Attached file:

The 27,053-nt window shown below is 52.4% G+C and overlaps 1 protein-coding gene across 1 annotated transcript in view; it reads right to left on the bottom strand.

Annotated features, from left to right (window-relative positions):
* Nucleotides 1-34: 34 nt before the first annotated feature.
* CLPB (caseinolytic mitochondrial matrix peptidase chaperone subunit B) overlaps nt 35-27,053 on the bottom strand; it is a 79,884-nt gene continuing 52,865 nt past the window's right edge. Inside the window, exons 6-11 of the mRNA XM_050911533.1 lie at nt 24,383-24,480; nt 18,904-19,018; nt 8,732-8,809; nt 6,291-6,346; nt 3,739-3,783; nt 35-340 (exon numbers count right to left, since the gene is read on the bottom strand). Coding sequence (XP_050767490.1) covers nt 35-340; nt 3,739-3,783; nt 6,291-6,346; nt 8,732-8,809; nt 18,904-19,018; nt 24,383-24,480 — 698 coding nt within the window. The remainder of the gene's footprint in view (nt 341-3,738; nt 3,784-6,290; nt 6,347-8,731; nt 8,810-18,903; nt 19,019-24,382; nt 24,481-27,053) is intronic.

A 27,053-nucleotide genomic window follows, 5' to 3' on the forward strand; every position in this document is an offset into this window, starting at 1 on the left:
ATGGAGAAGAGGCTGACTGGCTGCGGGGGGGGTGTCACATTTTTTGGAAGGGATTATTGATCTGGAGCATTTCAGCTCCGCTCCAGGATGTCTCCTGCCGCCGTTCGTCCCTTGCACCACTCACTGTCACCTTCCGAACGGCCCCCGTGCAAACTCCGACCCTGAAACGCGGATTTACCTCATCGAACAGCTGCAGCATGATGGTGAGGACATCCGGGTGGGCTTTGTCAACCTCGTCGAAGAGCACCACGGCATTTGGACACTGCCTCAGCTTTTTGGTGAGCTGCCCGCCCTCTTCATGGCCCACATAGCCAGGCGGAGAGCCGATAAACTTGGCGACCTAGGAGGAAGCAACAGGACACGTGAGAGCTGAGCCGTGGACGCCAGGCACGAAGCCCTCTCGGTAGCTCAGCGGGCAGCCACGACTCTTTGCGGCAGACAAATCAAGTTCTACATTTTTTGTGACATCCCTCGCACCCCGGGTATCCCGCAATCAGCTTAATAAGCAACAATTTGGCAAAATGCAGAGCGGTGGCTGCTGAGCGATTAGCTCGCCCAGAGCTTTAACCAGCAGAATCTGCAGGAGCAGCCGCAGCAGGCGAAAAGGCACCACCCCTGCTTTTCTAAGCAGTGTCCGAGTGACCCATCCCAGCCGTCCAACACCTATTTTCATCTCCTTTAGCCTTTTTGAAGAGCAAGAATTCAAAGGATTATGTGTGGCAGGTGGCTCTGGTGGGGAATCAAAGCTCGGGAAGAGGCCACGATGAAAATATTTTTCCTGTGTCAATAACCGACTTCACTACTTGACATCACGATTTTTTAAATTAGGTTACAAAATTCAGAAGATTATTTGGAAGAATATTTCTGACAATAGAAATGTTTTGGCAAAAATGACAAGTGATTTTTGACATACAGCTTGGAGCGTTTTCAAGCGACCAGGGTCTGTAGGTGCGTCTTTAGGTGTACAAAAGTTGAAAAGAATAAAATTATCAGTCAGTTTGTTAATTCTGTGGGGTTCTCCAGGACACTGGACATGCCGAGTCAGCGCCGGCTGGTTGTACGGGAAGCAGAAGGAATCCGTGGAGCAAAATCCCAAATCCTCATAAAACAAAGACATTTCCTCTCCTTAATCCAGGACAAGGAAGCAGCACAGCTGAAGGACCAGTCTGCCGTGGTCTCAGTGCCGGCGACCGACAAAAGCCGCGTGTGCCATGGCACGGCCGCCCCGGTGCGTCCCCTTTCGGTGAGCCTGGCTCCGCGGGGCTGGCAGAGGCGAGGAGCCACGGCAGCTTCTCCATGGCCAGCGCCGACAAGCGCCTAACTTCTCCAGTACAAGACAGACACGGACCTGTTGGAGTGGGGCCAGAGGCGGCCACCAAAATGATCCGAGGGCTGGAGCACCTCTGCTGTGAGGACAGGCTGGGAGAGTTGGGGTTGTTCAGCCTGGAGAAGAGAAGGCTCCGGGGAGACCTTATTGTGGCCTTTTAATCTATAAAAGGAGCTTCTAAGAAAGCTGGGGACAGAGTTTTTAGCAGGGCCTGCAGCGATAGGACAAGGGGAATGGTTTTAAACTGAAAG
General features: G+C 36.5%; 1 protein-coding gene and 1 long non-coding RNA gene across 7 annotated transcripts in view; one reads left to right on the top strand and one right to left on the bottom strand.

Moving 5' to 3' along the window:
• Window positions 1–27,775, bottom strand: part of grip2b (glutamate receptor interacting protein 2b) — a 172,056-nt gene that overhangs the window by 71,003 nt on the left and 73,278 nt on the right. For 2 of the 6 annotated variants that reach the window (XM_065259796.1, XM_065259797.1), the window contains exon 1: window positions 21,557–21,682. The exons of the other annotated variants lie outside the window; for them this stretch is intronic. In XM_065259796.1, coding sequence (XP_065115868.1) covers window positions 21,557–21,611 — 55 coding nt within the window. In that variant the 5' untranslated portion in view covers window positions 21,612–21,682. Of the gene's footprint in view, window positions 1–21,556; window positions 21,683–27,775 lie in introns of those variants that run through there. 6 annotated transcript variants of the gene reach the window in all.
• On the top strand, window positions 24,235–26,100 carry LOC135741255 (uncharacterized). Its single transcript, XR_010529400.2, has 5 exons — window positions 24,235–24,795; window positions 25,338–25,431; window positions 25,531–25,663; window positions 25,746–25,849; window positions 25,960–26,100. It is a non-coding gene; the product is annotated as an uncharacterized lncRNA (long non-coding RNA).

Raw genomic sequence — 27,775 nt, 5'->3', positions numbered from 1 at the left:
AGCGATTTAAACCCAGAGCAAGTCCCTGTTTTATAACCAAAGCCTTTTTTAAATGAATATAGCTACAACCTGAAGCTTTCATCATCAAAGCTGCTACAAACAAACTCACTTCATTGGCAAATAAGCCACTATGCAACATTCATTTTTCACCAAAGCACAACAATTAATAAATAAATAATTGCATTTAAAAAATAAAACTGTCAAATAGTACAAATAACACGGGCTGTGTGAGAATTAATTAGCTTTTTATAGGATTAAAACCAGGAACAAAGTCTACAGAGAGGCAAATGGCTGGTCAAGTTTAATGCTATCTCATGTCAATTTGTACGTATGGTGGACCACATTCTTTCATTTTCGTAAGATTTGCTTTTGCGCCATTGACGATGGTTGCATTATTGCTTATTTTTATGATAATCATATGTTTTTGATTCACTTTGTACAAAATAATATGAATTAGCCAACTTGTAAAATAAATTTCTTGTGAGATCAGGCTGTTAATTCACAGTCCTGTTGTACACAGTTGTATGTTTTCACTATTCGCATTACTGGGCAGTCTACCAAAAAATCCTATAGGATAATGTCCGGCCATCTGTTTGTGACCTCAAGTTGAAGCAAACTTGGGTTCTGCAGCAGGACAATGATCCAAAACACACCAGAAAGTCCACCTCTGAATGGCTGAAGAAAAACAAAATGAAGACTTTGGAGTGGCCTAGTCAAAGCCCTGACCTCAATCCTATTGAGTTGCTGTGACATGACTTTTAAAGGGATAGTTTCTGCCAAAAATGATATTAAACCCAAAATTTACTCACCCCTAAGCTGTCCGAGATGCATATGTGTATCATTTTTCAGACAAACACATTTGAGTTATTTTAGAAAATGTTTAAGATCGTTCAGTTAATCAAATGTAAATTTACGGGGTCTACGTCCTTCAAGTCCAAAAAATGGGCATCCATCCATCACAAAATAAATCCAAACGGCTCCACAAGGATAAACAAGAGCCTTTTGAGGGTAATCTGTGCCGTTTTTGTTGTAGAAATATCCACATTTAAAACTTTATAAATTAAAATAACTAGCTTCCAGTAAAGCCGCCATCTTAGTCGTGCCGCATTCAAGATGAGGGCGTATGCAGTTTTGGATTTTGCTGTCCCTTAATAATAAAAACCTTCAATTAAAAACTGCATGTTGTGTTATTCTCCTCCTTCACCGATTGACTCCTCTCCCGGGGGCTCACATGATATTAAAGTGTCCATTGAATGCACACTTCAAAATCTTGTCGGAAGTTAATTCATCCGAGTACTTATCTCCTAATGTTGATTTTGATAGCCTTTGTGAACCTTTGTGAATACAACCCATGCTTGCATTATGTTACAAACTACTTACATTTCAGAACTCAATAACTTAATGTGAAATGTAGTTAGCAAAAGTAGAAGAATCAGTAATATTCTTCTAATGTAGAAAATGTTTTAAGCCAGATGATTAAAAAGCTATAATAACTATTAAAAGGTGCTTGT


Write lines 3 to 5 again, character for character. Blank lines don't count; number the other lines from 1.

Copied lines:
* Nucleotides 1-34: 34 nt before the first annotated feature.
* CLPB (caseinolytic mitochondrial matrix peptidase chaperone subunit B) overlaps nt 35-27,053 on the bottom strand; it is a 79,884-nt gene continuing 52,865 nt past the window's right edge. Inside the window, exons 6-11 of the mRNA XM_050911533.1 lie at nt 24,383-24,480; nt 18,904-19,018; nt 8,732-8,809; nt 6,291-6,346; nt 3,739-3,783; nt 35-340 (exon numbers count right to left, since the gene is read on the bottom strand). Coding sequence (XP_050767490.1) covers nt 35-340; nt 3,739-3,783; nt 6,291-6,346; nt 8,732-8,809; nt 18,904-19,018; nt 24,383-24,480 — 698 coding nt within the window. The remainder of the gene's footprint in view (nt 341-3,738; nt 3,784-6,290; nt 6,347-8,731; nt 8,810-18,903; nt 19,019-24,382; nt 24,481-27,053) is intronic.

A 27,053-nucleotide genomic window follows, 5' to 3' on the forward strand; every position in this document is an offset into this window, starting at 1 on the left: